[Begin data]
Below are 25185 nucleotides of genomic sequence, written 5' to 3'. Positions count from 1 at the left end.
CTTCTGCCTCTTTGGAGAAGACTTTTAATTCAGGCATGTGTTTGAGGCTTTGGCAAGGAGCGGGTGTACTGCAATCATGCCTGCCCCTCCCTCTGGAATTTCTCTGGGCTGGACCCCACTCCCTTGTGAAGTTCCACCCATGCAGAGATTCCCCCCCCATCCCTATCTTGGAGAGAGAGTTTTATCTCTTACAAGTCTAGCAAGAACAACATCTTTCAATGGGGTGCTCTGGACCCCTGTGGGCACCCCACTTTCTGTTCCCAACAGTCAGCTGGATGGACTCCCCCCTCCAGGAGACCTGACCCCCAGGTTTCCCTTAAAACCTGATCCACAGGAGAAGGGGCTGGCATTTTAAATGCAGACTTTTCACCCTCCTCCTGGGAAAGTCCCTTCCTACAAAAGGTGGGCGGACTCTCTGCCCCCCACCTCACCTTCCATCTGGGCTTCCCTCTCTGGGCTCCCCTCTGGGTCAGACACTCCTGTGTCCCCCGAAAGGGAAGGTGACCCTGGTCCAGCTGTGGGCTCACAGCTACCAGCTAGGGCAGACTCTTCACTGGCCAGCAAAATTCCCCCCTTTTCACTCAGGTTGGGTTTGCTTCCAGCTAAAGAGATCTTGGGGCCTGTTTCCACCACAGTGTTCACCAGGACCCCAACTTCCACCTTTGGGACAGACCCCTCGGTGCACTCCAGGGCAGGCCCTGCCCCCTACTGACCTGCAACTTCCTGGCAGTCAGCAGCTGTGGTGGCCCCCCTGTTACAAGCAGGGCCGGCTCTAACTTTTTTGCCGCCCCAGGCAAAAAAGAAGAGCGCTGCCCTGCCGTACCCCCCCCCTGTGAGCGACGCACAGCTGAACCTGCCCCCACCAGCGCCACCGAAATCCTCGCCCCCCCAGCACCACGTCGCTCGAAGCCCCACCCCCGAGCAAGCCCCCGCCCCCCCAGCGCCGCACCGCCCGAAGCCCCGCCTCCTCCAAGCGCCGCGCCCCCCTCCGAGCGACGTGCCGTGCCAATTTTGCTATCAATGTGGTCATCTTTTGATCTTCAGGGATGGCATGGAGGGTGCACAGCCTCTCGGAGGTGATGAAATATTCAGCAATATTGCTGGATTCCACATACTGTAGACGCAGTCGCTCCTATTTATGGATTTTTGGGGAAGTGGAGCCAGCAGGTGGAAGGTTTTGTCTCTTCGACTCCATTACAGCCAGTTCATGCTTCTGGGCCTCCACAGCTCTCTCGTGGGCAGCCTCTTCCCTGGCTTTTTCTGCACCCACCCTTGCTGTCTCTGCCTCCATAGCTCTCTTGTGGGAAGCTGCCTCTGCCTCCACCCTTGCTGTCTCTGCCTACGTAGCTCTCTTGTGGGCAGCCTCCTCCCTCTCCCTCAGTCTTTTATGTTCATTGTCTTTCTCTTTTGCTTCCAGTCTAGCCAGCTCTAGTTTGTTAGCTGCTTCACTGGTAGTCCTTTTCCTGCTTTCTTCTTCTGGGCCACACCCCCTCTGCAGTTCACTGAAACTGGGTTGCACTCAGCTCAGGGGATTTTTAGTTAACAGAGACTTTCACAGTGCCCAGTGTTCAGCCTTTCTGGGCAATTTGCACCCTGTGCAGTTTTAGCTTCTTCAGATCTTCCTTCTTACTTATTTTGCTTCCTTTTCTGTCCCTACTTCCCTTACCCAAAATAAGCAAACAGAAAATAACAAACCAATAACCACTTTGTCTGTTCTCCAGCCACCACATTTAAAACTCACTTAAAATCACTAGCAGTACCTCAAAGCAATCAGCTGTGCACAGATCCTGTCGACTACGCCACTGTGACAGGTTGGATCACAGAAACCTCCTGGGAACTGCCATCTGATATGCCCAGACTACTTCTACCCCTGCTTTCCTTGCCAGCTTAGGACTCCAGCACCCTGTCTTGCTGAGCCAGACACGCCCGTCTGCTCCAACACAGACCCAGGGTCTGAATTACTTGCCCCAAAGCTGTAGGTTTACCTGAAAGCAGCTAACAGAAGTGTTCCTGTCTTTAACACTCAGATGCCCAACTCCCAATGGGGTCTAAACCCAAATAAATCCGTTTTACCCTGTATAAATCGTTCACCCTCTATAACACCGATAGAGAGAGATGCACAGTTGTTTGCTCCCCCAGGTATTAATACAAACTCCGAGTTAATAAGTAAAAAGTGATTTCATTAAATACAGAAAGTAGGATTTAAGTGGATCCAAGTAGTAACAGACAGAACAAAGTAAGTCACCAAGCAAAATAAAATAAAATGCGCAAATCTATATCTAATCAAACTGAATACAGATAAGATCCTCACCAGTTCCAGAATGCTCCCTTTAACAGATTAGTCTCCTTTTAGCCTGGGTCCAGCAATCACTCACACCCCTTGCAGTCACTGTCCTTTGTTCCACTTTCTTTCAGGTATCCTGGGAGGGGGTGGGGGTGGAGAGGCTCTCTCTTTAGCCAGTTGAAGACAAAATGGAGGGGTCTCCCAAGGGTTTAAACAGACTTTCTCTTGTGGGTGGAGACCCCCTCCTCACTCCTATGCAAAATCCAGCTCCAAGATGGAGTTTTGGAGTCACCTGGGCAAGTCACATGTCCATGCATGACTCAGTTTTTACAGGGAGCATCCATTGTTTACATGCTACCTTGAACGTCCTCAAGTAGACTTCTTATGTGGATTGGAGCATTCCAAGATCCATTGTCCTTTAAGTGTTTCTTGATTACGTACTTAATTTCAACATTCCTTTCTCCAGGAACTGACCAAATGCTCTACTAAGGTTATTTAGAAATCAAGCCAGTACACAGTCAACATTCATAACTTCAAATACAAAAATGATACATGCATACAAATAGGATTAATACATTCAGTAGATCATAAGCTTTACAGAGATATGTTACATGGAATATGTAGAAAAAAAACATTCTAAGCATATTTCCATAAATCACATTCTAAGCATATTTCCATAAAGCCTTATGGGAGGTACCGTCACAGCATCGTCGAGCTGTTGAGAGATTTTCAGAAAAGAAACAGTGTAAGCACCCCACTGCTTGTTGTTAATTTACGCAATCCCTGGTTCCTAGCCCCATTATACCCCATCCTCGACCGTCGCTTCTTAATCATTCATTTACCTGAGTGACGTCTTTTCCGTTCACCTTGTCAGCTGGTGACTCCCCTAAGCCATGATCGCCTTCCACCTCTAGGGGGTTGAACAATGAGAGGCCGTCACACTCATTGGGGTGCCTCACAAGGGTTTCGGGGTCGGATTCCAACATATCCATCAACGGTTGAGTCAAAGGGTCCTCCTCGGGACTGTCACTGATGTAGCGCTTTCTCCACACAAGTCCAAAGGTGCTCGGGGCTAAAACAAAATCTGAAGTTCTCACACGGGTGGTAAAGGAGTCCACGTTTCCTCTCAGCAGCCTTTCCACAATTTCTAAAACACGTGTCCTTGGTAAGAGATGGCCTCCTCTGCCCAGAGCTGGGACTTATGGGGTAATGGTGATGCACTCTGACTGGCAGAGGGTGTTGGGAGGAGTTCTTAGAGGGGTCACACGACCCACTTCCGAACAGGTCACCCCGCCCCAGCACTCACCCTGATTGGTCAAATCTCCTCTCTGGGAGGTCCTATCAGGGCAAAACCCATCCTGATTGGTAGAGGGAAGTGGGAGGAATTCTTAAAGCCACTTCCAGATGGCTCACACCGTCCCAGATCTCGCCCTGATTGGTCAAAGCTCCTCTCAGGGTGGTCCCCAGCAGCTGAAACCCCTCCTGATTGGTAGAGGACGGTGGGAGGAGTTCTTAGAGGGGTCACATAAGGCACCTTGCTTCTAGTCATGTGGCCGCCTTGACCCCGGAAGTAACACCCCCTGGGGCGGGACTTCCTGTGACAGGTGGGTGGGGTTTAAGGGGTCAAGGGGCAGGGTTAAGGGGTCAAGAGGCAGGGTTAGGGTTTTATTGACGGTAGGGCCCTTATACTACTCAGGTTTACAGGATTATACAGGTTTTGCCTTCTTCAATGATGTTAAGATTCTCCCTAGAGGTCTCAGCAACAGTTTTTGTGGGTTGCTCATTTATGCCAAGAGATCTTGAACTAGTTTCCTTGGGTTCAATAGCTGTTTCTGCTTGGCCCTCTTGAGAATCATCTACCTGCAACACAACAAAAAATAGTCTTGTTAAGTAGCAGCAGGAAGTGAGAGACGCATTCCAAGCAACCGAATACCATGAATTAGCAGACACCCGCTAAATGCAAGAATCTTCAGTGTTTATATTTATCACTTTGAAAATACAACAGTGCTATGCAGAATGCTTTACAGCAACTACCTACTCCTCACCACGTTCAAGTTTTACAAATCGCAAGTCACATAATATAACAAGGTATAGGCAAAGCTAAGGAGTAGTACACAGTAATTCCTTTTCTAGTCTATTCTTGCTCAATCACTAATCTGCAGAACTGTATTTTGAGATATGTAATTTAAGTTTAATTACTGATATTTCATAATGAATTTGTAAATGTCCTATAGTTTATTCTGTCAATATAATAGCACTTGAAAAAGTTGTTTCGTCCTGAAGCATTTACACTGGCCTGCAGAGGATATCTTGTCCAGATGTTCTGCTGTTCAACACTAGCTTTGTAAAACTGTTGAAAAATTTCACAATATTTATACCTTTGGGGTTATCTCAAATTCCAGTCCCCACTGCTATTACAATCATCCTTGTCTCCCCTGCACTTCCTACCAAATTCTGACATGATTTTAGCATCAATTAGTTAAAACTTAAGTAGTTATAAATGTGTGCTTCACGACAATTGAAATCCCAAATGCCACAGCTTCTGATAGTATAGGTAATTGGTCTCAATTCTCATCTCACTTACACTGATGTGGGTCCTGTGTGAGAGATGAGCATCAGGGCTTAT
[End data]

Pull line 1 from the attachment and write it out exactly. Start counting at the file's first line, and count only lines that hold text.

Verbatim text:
Below are 25185 nucleotides of genomic sequence, written 5' to 3'. Positions count from 1 at the left end.